So you write a post, distribute it to your subscribers, share it on social media and then watch as visitors come to your blog or website and download your free report in return for their email address.
This is how leads are generated through inbound marketing.
The best part is that over time that same post will get indexed by the search engines so that more people will find it, visit your website and hopefully convert into sales leads.
But there is one big problem. It’s called lead qualification which is the critical process of determining which of these leads are actually potential customers.
The frustrating truth about lead generation
Every lead generation brings in leads of different value. A few are hot and ready to buy today. A larger number have a long-term interest. And an even larger number just wanted to get the free report and have little potential for becoming a customer.
When you use outbound marketing like email and direct mail, you can pre-qualify your lists to know that you are at least reaching the right industry, the right size company, the right job title and the right location. So you know that all of your leads already meet certain qualification requirements.
But not with inbound marketing.
When you get a lead via inbound, you have no idea who they are other than they were interested in getting your free report.
What you would like to know is:
- Do they have a real need for your products or services?
- Can they afford you?
- Is the individual responder a decision-maker or at least an influencer in the buying decision?
- Are they located in your service area?
There may be other more specific qualifying questions such as “Do they have a particular software program installed?” or “Are they responsible for purchasing a certain product category?”
To qualify a prospect, you need to get answers to the questions above.
And the best way to do this is by phone. A simple follow-up call is made ostensibly to make sure the prospect received the report, but then the conversation leads to the short survey of questions. You may not reach everyone and some may refuse to answer your questions, but the phone is the best way to get your answers.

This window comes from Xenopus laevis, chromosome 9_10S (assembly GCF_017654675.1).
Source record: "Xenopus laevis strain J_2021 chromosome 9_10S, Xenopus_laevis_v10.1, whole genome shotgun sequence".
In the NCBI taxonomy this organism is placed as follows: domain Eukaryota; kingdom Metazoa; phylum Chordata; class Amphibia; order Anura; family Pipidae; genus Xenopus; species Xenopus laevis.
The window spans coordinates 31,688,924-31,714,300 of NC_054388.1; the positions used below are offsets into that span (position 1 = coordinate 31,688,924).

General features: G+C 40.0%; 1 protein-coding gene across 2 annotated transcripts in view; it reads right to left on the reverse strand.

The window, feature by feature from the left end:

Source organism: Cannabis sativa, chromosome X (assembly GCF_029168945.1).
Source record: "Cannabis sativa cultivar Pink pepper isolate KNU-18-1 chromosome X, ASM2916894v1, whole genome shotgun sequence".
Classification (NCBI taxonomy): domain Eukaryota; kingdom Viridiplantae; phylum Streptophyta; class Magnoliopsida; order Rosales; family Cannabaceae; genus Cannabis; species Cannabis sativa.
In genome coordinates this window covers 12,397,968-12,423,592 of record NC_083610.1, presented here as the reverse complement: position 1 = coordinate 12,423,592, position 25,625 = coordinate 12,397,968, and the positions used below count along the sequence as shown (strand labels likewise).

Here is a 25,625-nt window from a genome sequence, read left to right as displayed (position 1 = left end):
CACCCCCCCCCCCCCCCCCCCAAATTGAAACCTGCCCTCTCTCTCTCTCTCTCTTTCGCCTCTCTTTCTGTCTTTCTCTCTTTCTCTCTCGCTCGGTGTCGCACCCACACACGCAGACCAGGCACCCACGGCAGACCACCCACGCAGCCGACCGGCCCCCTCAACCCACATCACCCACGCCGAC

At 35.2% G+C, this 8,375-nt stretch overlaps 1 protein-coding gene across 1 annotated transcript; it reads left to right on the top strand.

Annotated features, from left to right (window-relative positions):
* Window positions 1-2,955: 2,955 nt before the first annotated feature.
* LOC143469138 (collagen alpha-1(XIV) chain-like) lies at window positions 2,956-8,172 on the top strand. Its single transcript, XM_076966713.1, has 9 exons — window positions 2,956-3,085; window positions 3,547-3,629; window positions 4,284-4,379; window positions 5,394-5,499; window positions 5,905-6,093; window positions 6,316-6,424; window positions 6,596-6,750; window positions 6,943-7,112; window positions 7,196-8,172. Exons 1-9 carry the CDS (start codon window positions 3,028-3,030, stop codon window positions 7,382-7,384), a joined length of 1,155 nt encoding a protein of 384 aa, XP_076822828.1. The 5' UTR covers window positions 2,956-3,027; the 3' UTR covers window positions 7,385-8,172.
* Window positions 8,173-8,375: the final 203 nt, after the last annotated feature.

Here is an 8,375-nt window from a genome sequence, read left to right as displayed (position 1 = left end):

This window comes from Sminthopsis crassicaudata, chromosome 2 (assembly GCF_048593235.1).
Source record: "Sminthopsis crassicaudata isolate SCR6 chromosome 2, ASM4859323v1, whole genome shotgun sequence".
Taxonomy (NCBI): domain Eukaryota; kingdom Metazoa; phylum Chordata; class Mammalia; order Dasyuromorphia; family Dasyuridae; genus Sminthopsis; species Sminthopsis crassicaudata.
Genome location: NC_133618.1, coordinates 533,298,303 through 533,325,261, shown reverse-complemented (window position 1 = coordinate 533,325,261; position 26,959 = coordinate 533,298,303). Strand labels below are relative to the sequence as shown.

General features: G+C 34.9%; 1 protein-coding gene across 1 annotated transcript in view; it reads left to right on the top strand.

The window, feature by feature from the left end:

Can you instead use email or direct mail to qualify? Yes, but don’t expect the results to be anywhere near as complete as the phone.
The problem with the phone
Reaching out to new leads by phone is a good practice, but it takes time (if you do it yourself) or it costs money (if you outsource).
This is time and money well spent for leads that come from email or direct mail where you used a pre-qualified list.
But what about inbound leads? Is it a good investment to follow up by phone with everyone who visits your website and downloads your free report?
This is made even more difficult because depending on your signup form, you may only have a name and email address. You can do some level of qualifying if they use their business email address – and very often that email is a personal account like Gmail, Yahoo or Hotmail.
Just as important, if you do follow up with a phone call to these new inbound leads, what will be the prospect’s reaction? Will they be turned off by aggressive selling at this early stage in the sales process?
Options of inbound lead qualification
When people provide only an email address in return for a free report, they expect some follow up emails. Perhaps many follow up emails.
But they don’t expect a phone call.
Another strategy is to use email to ask your inbound leads to fill out a qualifying survey. You won’t get a bunch of responses, but it’s a start.
You could also develop a series of follow up emails that promote more offers – and more later-stage offers (like webinars) – to get these leads to respond again and again.
With each successive response, ask for more contact data or other information that will help you qualify your leads.
Of course, you could ask for more complete contact information with the first response, but that will result in fewer leads at the outset – and pretty much defeats the entire inbound strategy.
Your customers are in control
Keep in mind that your customers and prospects control this whole process. They have the ability to do all the research without your help before they get on the phone with anyone.
Respect the process. Recognize that your inbound prospect may be just starting to gather information about your industry and about your company. And be patient.
If you work the lead nurturing process correctly and if you’re a good fit, you’ll be in the conversation when they are ready to talk.
Written by Bob McCarthy
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Bob McCarthy is a direct marketing and online copywriter, creative director and consultant.
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